Seyfarth Synopsis: The California Court of Appeal affirmed a denial of class certification on the ground that the plaintiff’s expert report failed to establish claims could be determined on common evidence. The ruling highlights that trial courts are permitted to weigh conflicting evidence related to whether common or individual issues predominate. While expert reports often inform merits questions relating to damages, when those reports are the main source of support for certification, they equally inform issues of liability.
Plaintiff, a former Oracle technical analyst, filed suit alleging that Oracle’s employment practices violated various state wage and hour laws and constituted unfair business practices. Plaintiff’s case, both in the trial and appellate courts, turned largely on the reliability of his expert’s report.
Plaintiff’s expert’s opinion was based on a comparison of Oracle’s (1) payroll records, (2) internal time records, and (3) time cards. In comparing those data sets, Plaintiff’s expert purported to find a discrepancy between the number of overtime hours technical analysts worked and the number of overtime hours for which Oracle had paid them. In addition, by reviewing the time cards, the expert purported to uncover that many analysts took shortened or late meal breaks, or missed them altogether. Plaintiff moved to certify a class relying on a handful of putative class member declarations, but, in large part, through reference to a concurrently-filed expert report, arguing that his claims were subject to common proof through the expert’s comparison and analysis of Oracle’s records.
Oracle opposed Plaintiff’s motion to certify, relying on its own expert’s report and 42 declarations, 22 of which were from putative class members. Oracle’s rebuttal expert identified significant flaws in the methodology and care used by the Plaintiff’s expert. Among other flaws, Plaintiff’s expert included on-call, non-worked, and sick time in his time card numbers, which created significant discrepancies between the purported time worked and the time paid. In addition, the Plaintiff’s expert misread Oracle’s spreadsheets and ignored a $21 million overtime payment that Oracle had made. Finally, the expert made a number of assumptions about the data he analyzed, but failed to disclose those assumptions in his report.
The Trial Court’s Denies Certification
In denying Plaintiff’s motion for certification, the Court concluded that Plaintiff’s expert report was unreliable based largely on the reasons set forth in Oracle’s opposition. Specifically, the court found that because Plaintiff relied on his expert’s report to establish that three of his claims could be determined by common proof, and because that report was unreliable, he could not establish commonality for those claims.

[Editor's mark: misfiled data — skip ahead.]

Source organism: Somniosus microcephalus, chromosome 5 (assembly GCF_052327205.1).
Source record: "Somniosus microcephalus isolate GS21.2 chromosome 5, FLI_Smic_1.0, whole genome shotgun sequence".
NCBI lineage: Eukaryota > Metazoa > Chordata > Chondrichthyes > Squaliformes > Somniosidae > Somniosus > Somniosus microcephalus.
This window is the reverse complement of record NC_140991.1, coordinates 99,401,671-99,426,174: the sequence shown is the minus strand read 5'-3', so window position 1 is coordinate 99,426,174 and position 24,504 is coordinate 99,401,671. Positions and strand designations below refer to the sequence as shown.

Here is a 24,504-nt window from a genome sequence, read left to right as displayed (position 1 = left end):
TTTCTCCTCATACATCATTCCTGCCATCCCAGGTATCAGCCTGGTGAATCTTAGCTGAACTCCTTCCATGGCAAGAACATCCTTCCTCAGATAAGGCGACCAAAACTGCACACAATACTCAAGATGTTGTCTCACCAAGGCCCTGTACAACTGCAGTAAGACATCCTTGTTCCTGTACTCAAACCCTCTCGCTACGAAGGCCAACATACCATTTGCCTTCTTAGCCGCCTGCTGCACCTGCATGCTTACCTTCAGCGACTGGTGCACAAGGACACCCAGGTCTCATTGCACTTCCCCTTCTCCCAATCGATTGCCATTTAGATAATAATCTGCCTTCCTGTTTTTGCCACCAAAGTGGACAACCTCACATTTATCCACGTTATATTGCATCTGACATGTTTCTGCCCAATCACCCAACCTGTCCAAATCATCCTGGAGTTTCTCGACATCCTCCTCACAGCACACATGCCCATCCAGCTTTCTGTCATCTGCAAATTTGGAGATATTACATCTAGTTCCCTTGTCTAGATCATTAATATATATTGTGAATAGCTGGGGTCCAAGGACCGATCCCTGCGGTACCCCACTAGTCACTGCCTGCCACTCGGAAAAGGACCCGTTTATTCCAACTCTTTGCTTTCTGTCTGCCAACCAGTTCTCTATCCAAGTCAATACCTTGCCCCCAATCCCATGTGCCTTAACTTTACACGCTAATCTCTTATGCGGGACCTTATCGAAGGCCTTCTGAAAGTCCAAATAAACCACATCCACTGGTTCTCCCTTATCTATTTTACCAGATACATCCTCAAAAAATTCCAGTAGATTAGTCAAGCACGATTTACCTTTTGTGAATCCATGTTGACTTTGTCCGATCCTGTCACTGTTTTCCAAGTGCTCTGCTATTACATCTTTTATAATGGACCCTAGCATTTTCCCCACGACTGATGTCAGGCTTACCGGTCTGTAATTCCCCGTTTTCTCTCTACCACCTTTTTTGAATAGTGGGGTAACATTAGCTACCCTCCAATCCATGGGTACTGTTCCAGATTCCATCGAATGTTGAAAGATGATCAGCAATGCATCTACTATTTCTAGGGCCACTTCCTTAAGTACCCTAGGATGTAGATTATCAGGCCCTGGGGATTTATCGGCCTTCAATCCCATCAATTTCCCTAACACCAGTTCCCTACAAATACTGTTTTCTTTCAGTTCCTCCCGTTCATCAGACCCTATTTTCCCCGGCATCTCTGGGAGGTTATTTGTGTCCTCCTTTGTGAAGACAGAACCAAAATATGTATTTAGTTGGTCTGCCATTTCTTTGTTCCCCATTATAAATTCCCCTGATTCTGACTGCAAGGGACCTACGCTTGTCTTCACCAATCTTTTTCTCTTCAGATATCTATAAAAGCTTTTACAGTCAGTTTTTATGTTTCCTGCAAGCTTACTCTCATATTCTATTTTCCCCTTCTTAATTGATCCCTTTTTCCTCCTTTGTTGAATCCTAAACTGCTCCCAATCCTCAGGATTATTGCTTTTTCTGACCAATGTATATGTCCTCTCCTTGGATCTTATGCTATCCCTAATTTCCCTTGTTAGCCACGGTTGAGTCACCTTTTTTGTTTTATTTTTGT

The Appellate Court Affirms The Denial of Certification
Plaintiff appealed the trial court ruling on two main grounds. He first argued that whether or not his expert’s calculations were accurate should not have been considered on his motion for certification. Accuracy of expert reports, he argued, is a merits question. Second, Plaintiff argued that the trial court improperly weighed the competing declarations submitted by the parties.
In evaluating the first question, the Court of Appeal noted that whether or not common issues predominate over individual ones is often closely tied to the ultimate merits of a claim. But the Court did not stop there. The Court rejected Plaintiff’s argument that Plaintiff’s expert’s opinion went only to the merits of alleged damaged in the case, holding that when a party’s expert report serves as its sole support for establishing that common questions predominate, the party has transformed that report into evidence of liability, not damages. As the Court explained:
Plaintiff’s only evidence that uncompensated overtime and missed, late, or short meal breaks could be established classwide with common proof was [his expert’s] declaration and his comparison of [two of Oracle’s] databases. The issue here is whether Plaintiff can establish that class members worked overtime for which they were not paid or had late, short, or missed meal breaks on a classwide basis, and this is a question of entitlement to damages, not damages themselves.
The Court also found it was within the lower court’s discretion to weigh competing declarations from the parties in order to determine whether the requirements for class certification were satisfied, and that doing so was not an improper evaluation of the merits.
Employers defending against class certification motions that rely on expert opinions to establish liability can, and should, offer contrary evidence, and make clear to the court that they are arguing certification and liability issues, not simply damages issues.